Wednesday, 7 October 2009

Belgium biscuits ~ my variation

These are a good 'plain' biscuit, which is to say, a happy companion to a hot drink without being overly rich.
125 grams (4 oz) butter
75 grams (3 oz) brown sugar
2 tsp cinnamon
2 tsp mixed spice
2 tsp ground ginger
1 egg
225 grams (8 oz) standard flour
1 Tbsp cocoa - not a usual ingredient in this recipe but I think it makes them more delicious!
1 tsp baking powder

Cream butter, sugar and spices together. Beat the egg and add it in. Sift in flour, cocoa and baking powder. Knead sparingly on a floured board or clean bench just enough to ensure the mixture is properly combined. Roll out thinly a bit at a time, and cut into rounds. Bake on a baking tray for 15 to 20 minutes at 180 degrees celcius (350 degrees fahrenheit).

It's usual to ice half the biscuits with lemon or pink icing and to put them together with the remaining un-iced biscuits with raspberry jam. A sprinkling of red jelly crystals over the icing is also traditional. I like them plain, perhaps spread with a little red jam, or topped with a small amount of chocolate icing. The chocolate icing I use is simply a cup of icing sugar, a tablespoon of cocoa and enough water or milk to make it spreadable. A small knob of melted butter can be included in the icing but this is optional.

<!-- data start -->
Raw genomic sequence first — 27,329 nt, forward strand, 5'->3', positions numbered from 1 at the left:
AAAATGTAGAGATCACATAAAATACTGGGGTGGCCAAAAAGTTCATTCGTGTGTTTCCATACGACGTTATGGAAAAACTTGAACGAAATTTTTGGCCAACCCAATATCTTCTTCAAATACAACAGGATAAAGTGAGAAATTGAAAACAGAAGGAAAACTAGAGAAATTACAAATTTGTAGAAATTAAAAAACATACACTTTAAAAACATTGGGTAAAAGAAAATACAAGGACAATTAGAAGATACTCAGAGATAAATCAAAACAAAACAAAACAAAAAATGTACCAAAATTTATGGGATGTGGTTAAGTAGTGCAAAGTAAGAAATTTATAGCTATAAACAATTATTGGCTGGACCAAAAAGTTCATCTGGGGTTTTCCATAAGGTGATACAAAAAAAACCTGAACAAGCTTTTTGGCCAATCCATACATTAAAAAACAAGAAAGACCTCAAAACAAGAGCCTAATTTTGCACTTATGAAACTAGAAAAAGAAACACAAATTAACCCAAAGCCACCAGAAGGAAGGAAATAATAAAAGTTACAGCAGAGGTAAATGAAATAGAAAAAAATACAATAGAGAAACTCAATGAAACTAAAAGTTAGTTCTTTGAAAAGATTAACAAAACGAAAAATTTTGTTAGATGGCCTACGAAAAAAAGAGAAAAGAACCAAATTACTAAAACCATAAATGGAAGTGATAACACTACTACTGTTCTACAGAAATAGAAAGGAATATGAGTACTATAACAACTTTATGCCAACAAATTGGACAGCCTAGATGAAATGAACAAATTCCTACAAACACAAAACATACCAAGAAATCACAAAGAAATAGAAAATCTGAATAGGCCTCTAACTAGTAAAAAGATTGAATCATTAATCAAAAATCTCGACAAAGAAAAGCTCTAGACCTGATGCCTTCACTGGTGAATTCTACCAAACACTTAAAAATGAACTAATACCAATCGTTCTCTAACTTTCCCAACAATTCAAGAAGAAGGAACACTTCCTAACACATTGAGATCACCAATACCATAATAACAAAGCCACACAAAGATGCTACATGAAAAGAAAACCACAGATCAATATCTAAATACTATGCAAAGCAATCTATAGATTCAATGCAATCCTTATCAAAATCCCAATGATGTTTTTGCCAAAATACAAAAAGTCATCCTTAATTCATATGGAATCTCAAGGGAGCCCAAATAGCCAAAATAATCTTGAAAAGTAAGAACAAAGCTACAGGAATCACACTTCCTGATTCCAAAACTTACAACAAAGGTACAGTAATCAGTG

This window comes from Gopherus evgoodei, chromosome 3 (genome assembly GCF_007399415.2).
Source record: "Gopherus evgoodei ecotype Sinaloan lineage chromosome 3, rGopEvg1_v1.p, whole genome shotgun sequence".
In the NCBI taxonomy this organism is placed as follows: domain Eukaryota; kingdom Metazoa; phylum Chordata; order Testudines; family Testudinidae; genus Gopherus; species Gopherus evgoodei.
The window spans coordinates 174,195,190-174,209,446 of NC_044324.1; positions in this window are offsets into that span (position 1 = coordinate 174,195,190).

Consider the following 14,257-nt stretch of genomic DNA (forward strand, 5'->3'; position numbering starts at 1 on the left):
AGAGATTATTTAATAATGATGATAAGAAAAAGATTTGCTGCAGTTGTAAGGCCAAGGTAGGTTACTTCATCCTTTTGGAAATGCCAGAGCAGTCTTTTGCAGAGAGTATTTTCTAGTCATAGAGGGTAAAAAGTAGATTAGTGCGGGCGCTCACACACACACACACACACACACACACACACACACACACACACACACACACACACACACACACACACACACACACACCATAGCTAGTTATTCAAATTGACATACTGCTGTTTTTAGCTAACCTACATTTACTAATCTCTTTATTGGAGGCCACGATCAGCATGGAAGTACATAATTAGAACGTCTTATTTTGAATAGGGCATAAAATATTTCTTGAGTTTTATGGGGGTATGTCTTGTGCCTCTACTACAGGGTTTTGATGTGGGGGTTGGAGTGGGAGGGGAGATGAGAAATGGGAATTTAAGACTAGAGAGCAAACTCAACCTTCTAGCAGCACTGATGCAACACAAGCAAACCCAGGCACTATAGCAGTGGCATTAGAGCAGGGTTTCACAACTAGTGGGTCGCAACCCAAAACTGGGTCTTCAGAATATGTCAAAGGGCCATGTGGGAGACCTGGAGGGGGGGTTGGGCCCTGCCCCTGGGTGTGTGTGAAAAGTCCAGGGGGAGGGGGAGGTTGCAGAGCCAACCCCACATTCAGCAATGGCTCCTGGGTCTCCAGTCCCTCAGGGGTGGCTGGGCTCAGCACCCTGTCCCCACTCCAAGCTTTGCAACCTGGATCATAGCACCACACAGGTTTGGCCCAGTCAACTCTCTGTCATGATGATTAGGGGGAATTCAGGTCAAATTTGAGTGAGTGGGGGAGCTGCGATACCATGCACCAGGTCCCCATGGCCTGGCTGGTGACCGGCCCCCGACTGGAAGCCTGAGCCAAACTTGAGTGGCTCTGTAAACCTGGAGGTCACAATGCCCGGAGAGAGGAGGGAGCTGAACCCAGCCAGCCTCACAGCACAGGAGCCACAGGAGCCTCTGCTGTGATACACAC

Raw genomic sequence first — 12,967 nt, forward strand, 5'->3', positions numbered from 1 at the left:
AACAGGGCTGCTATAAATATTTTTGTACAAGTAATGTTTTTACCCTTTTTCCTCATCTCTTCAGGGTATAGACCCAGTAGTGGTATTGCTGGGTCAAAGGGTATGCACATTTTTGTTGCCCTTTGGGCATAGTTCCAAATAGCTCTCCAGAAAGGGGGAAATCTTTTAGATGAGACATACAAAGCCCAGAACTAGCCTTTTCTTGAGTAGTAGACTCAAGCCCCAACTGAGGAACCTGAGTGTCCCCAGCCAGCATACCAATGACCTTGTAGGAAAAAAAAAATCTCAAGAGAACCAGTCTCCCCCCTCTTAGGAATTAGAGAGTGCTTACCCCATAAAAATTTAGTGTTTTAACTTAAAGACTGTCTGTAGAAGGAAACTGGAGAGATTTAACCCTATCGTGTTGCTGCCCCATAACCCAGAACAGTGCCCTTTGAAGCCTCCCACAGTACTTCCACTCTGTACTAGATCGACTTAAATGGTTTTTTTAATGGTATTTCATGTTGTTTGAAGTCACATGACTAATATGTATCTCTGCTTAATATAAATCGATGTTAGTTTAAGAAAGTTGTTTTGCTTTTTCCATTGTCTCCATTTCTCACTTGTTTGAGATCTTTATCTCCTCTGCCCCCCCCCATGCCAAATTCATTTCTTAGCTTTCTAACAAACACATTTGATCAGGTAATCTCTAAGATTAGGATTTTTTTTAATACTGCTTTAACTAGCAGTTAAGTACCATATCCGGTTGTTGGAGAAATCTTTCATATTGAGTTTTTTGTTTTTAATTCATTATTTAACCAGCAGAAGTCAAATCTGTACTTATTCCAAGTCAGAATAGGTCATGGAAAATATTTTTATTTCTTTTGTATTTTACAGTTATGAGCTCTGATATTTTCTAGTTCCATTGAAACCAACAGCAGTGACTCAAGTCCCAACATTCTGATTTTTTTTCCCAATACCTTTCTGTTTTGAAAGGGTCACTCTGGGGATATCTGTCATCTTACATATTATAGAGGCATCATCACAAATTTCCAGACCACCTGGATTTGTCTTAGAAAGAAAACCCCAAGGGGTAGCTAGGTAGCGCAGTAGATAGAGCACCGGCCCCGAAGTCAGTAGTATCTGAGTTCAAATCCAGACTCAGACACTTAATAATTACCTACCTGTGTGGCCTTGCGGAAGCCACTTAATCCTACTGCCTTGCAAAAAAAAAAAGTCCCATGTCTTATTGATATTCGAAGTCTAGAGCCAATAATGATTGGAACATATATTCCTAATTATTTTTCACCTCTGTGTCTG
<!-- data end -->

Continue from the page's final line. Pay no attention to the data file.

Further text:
Tip: The consistency of the mixture is important. To get this right it's helpful to cream the butter and sugar properly. I grate the butter, then put it in a glass bowl with the sugar and place it in a sink of hot water to soften. It needs to become soft enough for the sugar and butter to completely combine without liquifying. This way it will be possible to roll it lightly whereas if the butter is melted it's impossible to handle and the temptation is to add more flour which isn't otherwise needed.

Later note: 
Readers who are interested in this recipe may like to compare it with the one given in this article from "The Southland Times".  Baker Jim Fish, who features in the article, has been a professional baker for longer than I've been alive and named Belgium biscuits as a favourite of his own and his customers.  He uses cassia spice rather than cinnamon, which is one spice I'd never even heard of!  Thanks to Grace Dalley for sending me the link!

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